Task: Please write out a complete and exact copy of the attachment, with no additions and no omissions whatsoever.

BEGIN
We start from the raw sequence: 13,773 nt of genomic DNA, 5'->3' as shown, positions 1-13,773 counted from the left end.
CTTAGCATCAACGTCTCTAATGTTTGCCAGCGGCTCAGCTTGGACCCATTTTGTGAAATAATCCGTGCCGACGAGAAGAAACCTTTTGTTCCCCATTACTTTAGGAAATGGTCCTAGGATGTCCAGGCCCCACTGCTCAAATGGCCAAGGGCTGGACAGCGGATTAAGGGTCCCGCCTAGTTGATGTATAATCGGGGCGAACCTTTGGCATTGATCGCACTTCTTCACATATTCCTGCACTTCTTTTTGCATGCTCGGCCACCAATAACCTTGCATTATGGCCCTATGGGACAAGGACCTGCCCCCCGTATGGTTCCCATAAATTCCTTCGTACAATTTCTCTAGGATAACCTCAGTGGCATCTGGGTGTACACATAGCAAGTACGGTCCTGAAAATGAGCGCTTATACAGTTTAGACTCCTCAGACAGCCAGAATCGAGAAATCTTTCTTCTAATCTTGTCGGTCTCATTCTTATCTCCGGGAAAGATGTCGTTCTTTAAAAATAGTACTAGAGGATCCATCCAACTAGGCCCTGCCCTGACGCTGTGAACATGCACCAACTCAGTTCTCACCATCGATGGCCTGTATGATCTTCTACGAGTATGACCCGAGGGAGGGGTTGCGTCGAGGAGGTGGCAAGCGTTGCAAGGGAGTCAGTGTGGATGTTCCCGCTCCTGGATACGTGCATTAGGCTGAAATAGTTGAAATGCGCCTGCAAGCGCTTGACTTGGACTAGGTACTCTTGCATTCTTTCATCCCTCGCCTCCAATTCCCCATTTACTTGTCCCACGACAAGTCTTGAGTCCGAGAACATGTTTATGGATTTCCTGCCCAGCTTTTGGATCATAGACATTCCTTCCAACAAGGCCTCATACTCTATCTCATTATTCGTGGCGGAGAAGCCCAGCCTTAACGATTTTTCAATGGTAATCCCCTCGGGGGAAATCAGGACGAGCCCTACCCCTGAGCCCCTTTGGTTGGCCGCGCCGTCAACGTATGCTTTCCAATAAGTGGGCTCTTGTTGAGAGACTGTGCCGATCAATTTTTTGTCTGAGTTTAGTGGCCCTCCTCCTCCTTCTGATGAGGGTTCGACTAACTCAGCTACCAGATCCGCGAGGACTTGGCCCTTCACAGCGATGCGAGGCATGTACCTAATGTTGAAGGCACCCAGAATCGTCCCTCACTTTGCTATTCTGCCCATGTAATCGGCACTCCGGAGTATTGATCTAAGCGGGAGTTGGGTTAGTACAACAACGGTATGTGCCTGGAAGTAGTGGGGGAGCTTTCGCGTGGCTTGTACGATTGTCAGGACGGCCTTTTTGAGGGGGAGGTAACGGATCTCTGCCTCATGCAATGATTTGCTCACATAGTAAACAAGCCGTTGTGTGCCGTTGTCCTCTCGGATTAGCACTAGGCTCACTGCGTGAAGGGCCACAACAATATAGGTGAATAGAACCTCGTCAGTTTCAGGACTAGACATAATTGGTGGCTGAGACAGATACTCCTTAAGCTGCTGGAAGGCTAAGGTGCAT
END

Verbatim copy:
We start from the raw sequence: 13,773 nt of genomic DNA, 5'->3' as shown, positions 1-13,773 counted from the left end.
CTTAGCATCAACGTCTCTAATGTTTGCCAGCGGCTCAGCTTGGACCCATTTTGTGAAATAATCCGTGCCGACGAGAAGAAACCTTTTGTTCCCCATTACTTTAGGAAATGGTCCTAGGATGTCCAGGCCCCACTGCTCAAATGGCCAAGGGCTGGACAGCGGATTAAGGGTCCCGCCTAGTTGATGTATAATCGGGGCGAACCTTTGGCATTGATCGCACTTCTTCACATATTCCTGCACTTCTTTTTGCATGCTCGGCCACCAATAACCTTGCATTATGGCCCTATGGGACAAGGACCTGCCCCCCGTATGGTTCCCATAAATTCCTTCGTACAATTTCTCTAGGATAACCTCAGTGGCATCTGGGTGTACACATAGCAAGTACGGTCCTGAAAATGAGCGCTTATACAGTTTAGACTCCTCAGACAGCCAGAATCGAGAAATCTTTCTTCTAATCTTGTCGGTCTCATTCTTATCTCCGGGAAAGATGTCGTTCTTTAAAAATAGTACTAGAGGATCCATCCAACTAGGCCCTGCCCTGACGCTGTGAACATGCACCAACTCAGTTCTCACCATCGATGGCCTGTATGATCTTCTACGAGTATGACCCGAGGGAGGGGTTGCGTCGAGGAGGTGGCAAGCGTTGCAAGGGAGTCAGTGTGGATGTTCCCGCTCCTGGATACGTGCATTAGGCTGAAATAGTTGAAATGCGCCTGCAAGCGCTTGACTTGGACTAGGTACTCTTGCATTCTTTCATCCCTCGCCTCCAATTCCCCATTTACTTGTCCCACGACAAGTCTTGAGTCCGAGAACATGTTTATGGATTTCCTGCCCAGCTTTTGGATCATAGACATTCCTTCCAACAAGGCCTCATACTCTATCTCATTATTCGTGGCGGAGAAGCCCAGCCTTAACGATTTTTCAATGGTAATCCCCTCGGGGGAAATCAGGACGAGCCCTACCCCTGAGCCCCTTTGGTTGGCCGCGCCGTCAACGTATGCTTTCCAATAAGTGGGCTCTTGTTGAGAGACTGTGCCGATCAATTTTTTGTCTGAGTTTAGTGGCCCTCCTCCTCCTTCTGATGAGGGTTCGACTAACTCAGCTACCAGATCCGCGAGGACTTGGCCCTTCACAGCGATGCGAGGCATGTACCTAATGTTGAAGGCACCCAGAATCGTCCCTCACTTTGCTATTCTGCCCATGTAATCGGCACTCCGGAGTATTGATCTAAGCGGGAGTTGGGTTAGTACAACAACGGTATGTGCCTGGAAGTAGTGGGGGAGCTTTCGCGTGGCTTGTACGATTGTCAGGACGGCCTTTTTGAGGGGGAGGTAACGGATCTCTGCCTCATGCAATGATTTGCTCACATAGTAAACAAGCCGTTGTGTGCCGTTGTCCTCTCGGATTAGCACTAGGCTCACTGCGTGAAGGGCCACAACAATATAGGTGAATAGAACCTCGTCAGTTTCAGGACTAGACATAATTGGTGGCTGAGACAGATACTCCTTAAGCTGCTGGAAGGCTAAGGTGCAT